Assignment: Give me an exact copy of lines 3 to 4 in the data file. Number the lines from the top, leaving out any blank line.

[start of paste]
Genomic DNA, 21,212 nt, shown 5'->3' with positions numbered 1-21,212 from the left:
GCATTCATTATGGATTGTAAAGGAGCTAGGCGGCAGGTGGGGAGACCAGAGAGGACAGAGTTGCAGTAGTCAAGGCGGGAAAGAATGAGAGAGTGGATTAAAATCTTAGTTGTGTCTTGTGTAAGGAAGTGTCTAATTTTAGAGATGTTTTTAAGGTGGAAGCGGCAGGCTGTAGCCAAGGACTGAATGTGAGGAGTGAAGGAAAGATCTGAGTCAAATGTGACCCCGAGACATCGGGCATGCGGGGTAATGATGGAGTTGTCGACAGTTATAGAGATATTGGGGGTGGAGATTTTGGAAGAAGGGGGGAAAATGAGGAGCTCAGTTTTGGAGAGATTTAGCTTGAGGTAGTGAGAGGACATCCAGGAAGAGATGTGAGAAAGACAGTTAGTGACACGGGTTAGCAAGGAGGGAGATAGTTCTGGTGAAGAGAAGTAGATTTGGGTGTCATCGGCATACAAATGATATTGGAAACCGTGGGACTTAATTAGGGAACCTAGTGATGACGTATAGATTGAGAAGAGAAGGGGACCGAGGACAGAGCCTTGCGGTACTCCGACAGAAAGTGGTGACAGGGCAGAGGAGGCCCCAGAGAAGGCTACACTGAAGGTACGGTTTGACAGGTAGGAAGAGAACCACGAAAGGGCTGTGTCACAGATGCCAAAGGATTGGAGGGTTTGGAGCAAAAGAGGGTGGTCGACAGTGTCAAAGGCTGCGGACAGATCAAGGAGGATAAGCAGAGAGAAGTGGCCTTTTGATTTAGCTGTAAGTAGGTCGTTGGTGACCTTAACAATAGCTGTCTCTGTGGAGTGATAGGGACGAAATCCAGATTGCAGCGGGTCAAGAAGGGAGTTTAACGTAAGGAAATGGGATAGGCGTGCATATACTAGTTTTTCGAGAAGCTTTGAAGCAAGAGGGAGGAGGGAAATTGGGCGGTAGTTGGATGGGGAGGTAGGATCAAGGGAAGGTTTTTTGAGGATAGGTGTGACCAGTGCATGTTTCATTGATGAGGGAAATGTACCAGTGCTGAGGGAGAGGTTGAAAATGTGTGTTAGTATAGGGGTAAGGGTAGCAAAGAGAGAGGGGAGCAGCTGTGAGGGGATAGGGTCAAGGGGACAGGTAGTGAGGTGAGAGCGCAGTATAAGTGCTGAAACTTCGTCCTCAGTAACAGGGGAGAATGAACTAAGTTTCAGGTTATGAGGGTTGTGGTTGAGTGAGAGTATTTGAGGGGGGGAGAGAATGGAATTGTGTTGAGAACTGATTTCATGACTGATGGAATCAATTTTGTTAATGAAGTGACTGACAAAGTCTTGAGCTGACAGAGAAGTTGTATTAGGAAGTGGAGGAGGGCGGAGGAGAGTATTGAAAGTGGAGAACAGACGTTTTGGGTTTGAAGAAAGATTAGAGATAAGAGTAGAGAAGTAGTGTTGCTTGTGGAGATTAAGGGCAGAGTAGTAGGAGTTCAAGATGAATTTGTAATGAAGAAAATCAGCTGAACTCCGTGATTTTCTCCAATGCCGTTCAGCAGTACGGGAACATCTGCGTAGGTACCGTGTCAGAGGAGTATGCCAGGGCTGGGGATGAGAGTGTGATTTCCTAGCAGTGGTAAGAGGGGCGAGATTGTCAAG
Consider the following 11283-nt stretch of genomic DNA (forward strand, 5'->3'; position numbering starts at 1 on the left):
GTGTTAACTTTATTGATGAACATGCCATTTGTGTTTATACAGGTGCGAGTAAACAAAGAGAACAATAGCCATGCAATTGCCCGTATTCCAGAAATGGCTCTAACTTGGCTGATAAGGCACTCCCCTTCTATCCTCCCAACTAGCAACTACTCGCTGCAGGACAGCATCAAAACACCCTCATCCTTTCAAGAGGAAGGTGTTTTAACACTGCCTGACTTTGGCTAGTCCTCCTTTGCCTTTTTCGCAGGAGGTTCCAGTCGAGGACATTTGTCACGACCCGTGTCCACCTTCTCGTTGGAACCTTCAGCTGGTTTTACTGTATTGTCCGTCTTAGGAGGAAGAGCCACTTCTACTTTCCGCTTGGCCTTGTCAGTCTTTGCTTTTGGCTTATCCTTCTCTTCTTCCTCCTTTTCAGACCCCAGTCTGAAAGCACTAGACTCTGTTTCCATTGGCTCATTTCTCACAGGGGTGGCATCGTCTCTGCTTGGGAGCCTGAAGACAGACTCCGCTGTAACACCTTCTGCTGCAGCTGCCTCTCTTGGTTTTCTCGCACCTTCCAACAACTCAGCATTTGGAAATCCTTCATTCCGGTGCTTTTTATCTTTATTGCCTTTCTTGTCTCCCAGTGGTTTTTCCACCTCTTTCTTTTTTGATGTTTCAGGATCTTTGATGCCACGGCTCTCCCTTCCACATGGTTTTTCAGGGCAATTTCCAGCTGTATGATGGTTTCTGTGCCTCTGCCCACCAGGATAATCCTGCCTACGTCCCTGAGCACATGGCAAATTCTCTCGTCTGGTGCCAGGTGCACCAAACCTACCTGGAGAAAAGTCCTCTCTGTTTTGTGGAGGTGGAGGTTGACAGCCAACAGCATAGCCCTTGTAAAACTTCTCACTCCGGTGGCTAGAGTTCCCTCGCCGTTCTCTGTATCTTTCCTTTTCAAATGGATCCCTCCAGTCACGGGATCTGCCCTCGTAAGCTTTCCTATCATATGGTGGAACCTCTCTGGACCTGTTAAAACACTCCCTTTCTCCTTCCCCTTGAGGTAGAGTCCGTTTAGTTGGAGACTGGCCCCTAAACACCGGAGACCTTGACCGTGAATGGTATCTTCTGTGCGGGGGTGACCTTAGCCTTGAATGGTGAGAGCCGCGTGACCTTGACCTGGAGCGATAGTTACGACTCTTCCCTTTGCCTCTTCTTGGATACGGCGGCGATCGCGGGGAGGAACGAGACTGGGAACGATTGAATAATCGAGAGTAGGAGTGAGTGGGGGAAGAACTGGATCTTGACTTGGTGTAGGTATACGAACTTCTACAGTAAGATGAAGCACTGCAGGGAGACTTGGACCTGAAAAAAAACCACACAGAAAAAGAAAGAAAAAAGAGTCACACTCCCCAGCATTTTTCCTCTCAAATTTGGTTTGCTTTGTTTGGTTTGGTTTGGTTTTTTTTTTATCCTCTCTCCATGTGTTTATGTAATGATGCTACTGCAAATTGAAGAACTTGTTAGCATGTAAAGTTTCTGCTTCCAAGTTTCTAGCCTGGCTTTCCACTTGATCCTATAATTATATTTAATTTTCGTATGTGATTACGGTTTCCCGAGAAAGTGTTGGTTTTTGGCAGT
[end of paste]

Consider the following 11283-nt stretch of genomic DNA (forward strand, 5'->3'; position numbering starts at 1 on the left):
GTGTTAACTTTATTGATGAACATGCCATTTGTGTTTATACAGGTGCGAGTAAACAAAGAGAACAATAGCCATGCAATTGCCCGTATTCCAGAAATGGCTCTAACTTGGCTGATAAGGCACTCCCCTTCTATCCTCCCAACTAGCAACTACTCGCTGCAGGACAGCATCAAAACACCCTCATCCTTTCAAGAGGAAGGTGTTTTAACACTGCCTGACTTTGGCTAGTCCTCCTTTGCCTTTTTCGCAGGAGGTTCCAGTCGAGGACATTTGTCACGACCCGTGTCCACCTTCTCGTTGGAACCTTCAGCTGGTTTTACTGTATTGTCCGTCTTAGGAGGAAGAGCCACTTCTACTTTCCGCTTGGCCTTGTCAGTCTTTGCTTTTGGCTTATCCTTCTCTTCTTCCTCCTTTTCAGACCCCAGTCTGAAAGCACTAGACTCTGTTTCCATTGGCTCATTTCTCACAGGGGTGGCATCGTCTCTGCTTGGGAGCCTGAAGACAGACTCCGCTGTAACACCTTCTGCTGCAGCTGCCTCTCTTGGTTTTCTCGCACCTTCCAACAACTCAGCATTTGGAAATCCTTCATTCCGGTGCTTTTTATCTTTATTGCCTTTCTTGTCTCCCAGTGGTTTTTCCACCTCTTTCTTTTTTGATGTTTCAGGATCTTTGATGCCACGGCTCTCCCTTCCACATGGTTTTTCAGGGCAATTTCCAGCTGTATGATGGTTTCTGTGCCTCTGCCCACCAGGATAATCCTGCCTACGTCCCTGAGCACATGGCAAATTCTCTCGTCTGGTGCCAGGTGCACCAAACCTACCTGGAGAAAAGTCCTCTCTGTTTTGTGGAGGTGGAGGTTGACAGCCAACAGCATAGCCCTTGTAAAACTTCTCACTCCGGTGGCTAGAGTTCCCTCGCCGTTCTCTGTATCTTTCCTTTTCAAATGGATCCCTCCAGTCACGGGATCTGCCCTCGTAAGCTTTCCTATCATATGGTGGAACCTCTCTGGACCTGTTAAAACACTCCCTTTCTCCTTCCCCTTGAGGTAGAGTCCGTTTAGTTGGAGACTGGCCCCTAAACACCGGAGACCTTGACCGTGAATGGTATCTTCTGTGCGGGGGTGACCTTAGCCTTGAATGGTGAGAGCCGCGTGACCTTGACCTGGAGCGATAGTTACGACTCTTCCCTTTGCCTCTTCTTGGATACGGCGGCGATCGCGGGGAGGAACGAGACTGGGAACGATTGAATAATCGAGAGTAGGAGTGAGTGGGGGAAGAACTGGATCTTGACTTGGTGTAGGTATACGAACTTCTACAGTAAGATGAAGCACTGCAGGGAGACTTGGACCTGAAAAAAAACCACACAGAAAAAGAAAGAAAAAAGAGTCACACTCCCCAGCATTTTTCCTCTCAAATTTGGTTTGCTTTGTTTGGTTTGGTTTGGTTTTTTTTTTATCCTCTCTCCATGTGTTTATGTAATGATGCTACTGCAAATTGAAGAACTTGTTAGCATGTAAAGTTTCTGCTTCCAAGTTTCTAGCCTGGCTTTCCACTTGATCCTATAATTATATTTAATTTTCGTATGTGATTACGGTTTCCCGAGAAAGTGTTGGTTTTTGGCAGT